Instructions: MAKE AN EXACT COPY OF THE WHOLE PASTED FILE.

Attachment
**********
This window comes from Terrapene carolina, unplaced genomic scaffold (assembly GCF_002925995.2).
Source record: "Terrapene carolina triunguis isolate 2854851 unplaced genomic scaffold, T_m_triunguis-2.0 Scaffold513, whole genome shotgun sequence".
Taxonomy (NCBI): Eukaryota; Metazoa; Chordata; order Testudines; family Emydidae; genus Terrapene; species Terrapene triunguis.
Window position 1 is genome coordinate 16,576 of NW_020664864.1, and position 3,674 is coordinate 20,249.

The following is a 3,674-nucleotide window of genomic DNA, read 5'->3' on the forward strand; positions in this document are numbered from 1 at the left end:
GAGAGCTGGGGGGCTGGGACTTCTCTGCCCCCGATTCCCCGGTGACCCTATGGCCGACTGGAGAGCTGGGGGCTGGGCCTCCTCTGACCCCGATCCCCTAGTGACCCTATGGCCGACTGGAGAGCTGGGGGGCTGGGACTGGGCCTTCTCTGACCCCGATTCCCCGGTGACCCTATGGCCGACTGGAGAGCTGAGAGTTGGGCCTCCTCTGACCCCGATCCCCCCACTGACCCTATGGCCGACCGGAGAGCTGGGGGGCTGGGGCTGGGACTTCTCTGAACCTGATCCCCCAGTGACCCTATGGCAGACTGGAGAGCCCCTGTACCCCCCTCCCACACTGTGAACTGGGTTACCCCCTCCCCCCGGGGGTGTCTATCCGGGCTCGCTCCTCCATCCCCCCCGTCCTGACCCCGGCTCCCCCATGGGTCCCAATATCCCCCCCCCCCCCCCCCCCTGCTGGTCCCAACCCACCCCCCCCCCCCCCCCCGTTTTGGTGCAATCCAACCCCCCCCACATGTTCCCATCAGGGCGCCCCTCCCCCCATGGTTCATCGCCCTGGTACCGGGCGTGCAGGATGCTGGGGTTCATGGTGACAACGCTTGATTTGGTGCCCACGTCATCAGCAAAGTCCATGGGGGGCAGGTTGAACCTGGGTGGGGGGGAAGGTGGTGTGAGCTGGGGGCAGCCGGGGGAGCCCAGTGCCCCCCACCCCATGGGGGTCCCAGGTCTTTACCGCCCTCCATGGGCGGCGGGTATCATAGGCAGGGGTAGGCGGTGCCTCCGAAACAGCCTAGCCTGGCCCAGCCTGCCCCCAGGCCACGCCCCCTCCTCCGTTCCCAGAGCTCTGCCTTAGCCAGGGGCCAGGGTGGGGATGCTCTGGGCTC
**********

This window comes from Terrapene carolina, unplaced genomic scaffold (assembly GCF_002925995.2).
Source record: "Terrapene carolina triunguis isolate 2854851 unplaced genomic scaffold, T_m_triunguis-2.0 Scaffold513, whole genome shotgun sequence".
Taxonomy (NCBI): Eukaryota; Metazoa; Chordata; order Testudines; family Emydidae; genus Terrapene; species Terrapene triunguis.
Window position 1 is genome coordinate 16,576 of NW_020664864.1, and position 3,674 is coordinate 20,249.

The following is a 3,674-nucleotide window of genomic DNA, read 5'->3' on the forward strand; positions in this document are numbered from 1 at the left end:
GAGAGCTGGGGGGCTGGGACTTCTCTGCCCCCGATTCCCCGGTGACCCTATGGCCGACTGGAGAGCTGGGGGCTGGGCCTCCTCTGACCCCGATCCCCTAGTGACCCTATGGCCGACTGGAGAGCTGGGGGGCTGGGACTGGGCCTTCTCTGACCCCGATTCCCCGGTGACCCTATGGCCGACTGGAGAGCTGAGAGTTGGGCCTCCTCTGACCCCGATCCCCCCACTGACCCTATGGCCGACCGGAGAGCTGGGGGGCTGGGGCTGGGACTTCTCTGAACCTGATCCCCCAGTGACCCTATGGCAGACTGGAGAGCCCCTGTACCCCCCTCCCACACTGTGAACTGGGTTACCCCCTCCCCCCGGGGGTGTCTATCCGGGCTCGCTCCTCCATCCCCCCCGTCCTGACCCCGGCTCCCCCATGGGTCCCAATATCCCCCCCCCCCCCCCCCCCTGCTGGTCCCAACCCACCCCCCCCCCCCCCCCCGTTTTGGTGCAATCCAACCCCCCCCACATGTTCCCATCAGGGCGCCCCTCCCCCCATGGTTCATCGCCCTGGTACCGGGCGTGCAGGATGCTGGGGTTCATGGTGACAACGCTTGATTTGGTGCCCACGTCATCAGCAAAGTCCATGGGGGGCAGGTTGAACCTGGGTGGGGGGGAAGGTGGTGTGAGCTGGGGGCAGCCGGGGGAGCCCAGTGCCCCCCACCCCATGGGGGTCCCAGGTCTTTACCGCCCTCCATGGGCGGCGGGTATCATAGGCAGGGGTAGGCGGTGCCTCCGAAACAGCCTAGCCTGGCCCAGCCTGCCCCCAGGCCACGCCCCCTCCTCCGTTCCCAGAGCTCTGCCTTAGCCAGGGGCCAGGGTGGGGATGCTCTGGGCTC